Law

Disquiet over Malami’s inaction on pension laws

 

AKEEM NAFIU writes that Lawyers at the weekend took a swipe at the nation’s Justice Minister and Attorney-General of the Federation, Abubakar Malami (SAN) for not acting on a court’s order directing him to institute legal action against the legality of states’ pension laws. To the lawyers, the AGF’s noncompliance with the court’s directive on pension law is nothing but a violation of rule of law and due process

 

Some senior lawyers have condemned the failure of the Attorney-General of the Federation and Minister of Justice, Abubakar Malami (SAN) to act on an order of Justice Oluremi Oguntoyibo of a Federal High Court in Lagos, directing him to initiate an action to challenge the legality of states’ pension laws more than eleven months after the directive was handed down by the judge.

 

The lawyers said the AGF’s inaction in the absence of an appeal against the court’s order was not only disrespectful to the rule of law but also a dangerous signal in modern society.

 

Justice Oguntoyinbo had on 4th December, 2019 ordered the AGF to immediately institute legal action aimed at recovering all pensions collected by former governors now serving as ministers and members of the National Assembly. The AGF’s suit according to the judge must also challenge the legality of states’ pension laws permitting former governors and other ex-public officials to collect pensions.

 

The orders were contained in a judgement delivered by the judge in an application filed by a rights organization, the Socio- Economic Rights and Accountability Project (SERAP) for an ‘order of mandamus’ against the AGF. In the suit marked, FHC/L/ CS/1497/2017, SERAP urged the court to compel the AGF to file action to challenge states’ pension laws for former governors and recover public funds collected by them in the public interest.

 

The organization dragged the AGF to court following his refusal to act on its Freedom of Information (FOI) request to institute action on the pensions being received by the former state executives.

 

However, in his preliminary objection to the suit, the AGF, among other points, contended that he was constrained to institute any action because laws duly passed by states cannot be challenged. But in her judgement on the case, Justice Oguntoyibo faulted AGF’s claim that laws passed by states cannot be challenged, saying he is expected to approach the court where a particular law is seen as not been in the best interest of the country.

 

The judge held that the AGF should be interested in the legality or validity of any law in Nigeria and how such laws affect or will affect Nigerians, being the Chief Law Officer of the Federation.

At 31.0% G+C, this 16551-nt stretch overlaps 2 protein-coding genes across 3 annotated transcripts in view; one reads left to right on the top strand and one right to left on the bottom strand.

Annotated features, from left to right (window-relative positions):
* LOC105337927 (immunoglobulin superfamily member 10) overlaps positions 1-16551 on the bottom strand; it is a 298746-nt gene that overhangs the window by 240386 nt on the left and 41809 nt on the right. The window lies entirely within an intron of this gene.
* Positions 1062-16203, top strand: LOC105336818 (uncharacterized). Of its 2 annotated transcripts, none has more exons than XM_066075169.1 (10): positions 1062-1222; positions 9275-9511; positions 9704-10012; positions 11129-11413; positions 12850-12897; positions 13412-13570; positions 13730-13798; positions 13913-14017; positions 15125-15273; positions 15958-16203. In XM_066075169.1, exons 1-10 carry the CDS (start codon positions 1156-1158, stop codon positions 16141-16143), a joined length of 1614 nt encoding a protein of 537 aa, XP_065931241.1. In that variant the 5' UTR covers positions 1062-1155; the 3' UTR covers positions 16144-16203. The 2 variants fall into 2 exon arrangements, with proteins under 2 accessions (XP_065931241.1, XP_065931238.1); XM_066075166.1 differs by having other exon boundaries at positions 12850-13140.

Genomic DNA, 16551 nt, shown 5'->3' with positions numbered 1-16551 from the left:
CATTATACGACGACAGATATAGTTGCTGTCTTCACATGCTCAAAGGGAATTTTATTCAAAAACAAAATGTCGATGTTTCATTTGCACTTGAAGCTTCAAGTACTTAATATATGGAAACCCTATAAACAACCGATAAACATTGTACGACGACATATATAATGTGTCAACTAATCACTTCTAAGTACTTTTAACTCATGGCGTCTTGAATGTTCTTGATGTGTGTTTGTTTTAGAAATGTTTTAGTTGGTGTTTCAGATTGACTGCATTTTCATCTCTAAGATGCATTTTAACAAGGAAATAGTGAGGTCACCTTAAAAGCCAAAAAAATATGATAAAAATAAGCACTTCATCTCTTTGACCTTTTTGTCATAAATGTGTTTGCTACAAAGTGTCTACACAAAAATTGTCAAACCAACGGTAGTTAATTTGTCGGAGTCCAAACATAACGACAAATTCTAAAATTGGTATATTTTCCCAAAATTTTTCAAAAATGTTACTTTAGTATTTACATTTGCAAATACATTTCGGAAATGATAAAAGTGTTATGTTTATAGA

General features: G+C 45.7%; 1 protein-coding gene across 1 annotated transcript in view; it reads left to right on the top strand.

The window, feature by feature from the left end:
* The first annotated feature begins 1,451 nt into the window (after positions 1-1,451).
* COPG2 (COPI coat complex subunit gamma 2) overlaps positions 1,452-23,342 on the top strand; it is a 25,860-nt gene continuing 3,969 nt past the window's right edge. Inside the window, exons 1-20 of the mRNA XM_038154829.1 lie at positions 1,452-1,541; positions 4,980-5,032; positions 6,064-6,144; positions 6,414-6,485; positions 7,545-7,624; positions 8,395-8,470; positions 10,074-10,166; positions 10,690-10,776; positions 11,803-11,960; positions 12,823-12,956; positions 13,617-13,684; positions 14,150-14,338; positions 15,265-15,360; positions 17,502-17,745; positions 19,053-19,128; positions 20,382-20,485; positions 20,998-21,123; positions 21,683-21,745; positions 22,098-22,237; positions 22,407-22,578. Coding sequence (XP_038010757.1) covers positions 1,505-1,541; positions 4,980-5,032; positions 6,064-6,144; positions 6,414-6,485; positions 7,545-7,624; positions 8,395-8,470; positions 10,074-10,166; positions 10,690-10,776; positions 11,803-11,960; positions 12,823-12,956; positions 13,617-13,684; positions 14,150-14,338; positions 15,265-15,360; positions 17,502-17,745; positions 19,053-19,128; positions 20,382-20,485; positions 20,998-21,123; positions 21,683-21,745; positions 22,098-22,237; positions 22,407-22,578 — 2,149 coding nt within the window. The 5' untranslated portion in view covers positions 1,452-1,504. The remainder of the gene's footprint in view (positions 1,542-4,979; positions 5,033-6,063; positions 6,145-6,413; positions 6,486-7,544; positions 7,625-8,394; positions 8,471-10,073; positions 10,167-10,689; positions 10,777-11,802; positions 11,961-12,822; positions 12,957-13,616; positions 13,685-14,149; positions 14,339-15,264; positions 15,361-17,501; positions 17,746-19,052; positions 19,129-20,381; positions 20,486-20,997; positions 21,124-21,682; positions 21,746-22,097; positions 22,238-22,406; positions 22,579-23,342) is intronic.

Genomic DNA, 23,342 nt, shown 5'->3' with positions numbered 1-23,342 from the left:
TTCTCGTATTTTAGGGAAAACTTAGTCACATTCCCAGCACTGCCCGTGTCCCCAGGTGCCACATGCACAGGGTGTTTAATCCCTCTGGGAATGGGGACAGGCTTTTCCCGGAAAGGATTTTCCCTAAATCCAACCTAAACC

“I have considered SERAP’s arguments that it is concerned about the attendant consequences that are manifesting on the public workers and pensioners of the states who have been refused salaries and pensions running into several months on the excuse of non-availability of state resources to pay them. SERAP has also argued that there is need to recover such public funds collected by former governors.

 

“It is clear from the facts of this case that SERAP had written the Attorney General to institute appropriate legal actions to challenge the legality of states’ laws permitting former governors, who are now senators and ministers to enjoy governors’ emoluments while drawing normal salaries and allowances in their new political offices and to seek full recovery of funds from those involved.

 

“SERAP has stated that since the receipt of the said letter, the Attorney General has failed, refused and/or neglected to institute appropriate legal actions to that effect. In my view, the principle of ‘demand and refusal’ has been satisfied by SERAP. I have also considered the fact that in action to protect a public right or enforce the performance of a public duty, it is the Attorney General that ought to sue.

 

“Having considered all the facts presented by SERAP on the need for the suit and the counteraffidavit against same, I find no reason why the order of mandamus should not be granted. I am of the view that SERAP’s suit has merit. “I resolved this issue against the Attorney General, in favour of SERAP. I hold that the motion of notice for mandamus dated 6th February, 2018 and filed on 7th February, 2018 has merit.

 

It is therefore granted in the terms sought.

 

“In other words, the Attorney General is hereby directed to urgently institute appropriate legal actions to challenge the legality of states’ laws permitting former governors, who are now senators and ministers to enjoy governors’ emoluments while drawing normal salaries and allowances in their new political offices and to identify those involved and seek full recovery of public funds from the former governors.

 

“I take judicial notice of the essence of the creation of SERAP. I believe that SERAP has the ‘locus standi’ to bring this suit.

 

More so, this is a constitutional matter. In constitutional matters, the requirement of ‘locus standi’ becomes unnecessary to a great extent as it may merely impede judicial function. This issue is therefore resolved against the Attorney General, in favour of SERAP”, the judge held. AGF’s failed promise Ironically, the AGF had in a letter dated 24th February, 2020, to SERAP expressed his readiness to comply with the court’s order.

 

In the letter, the AGF asked the organization to furnish him with the full list of former governors and ministers that have received and/or receiving double pay and life pensions. The AGF’s letter was a response to an earlier one sent by SERAP in the aftermath of the judgement delivered by Justice Oguntoyinbo.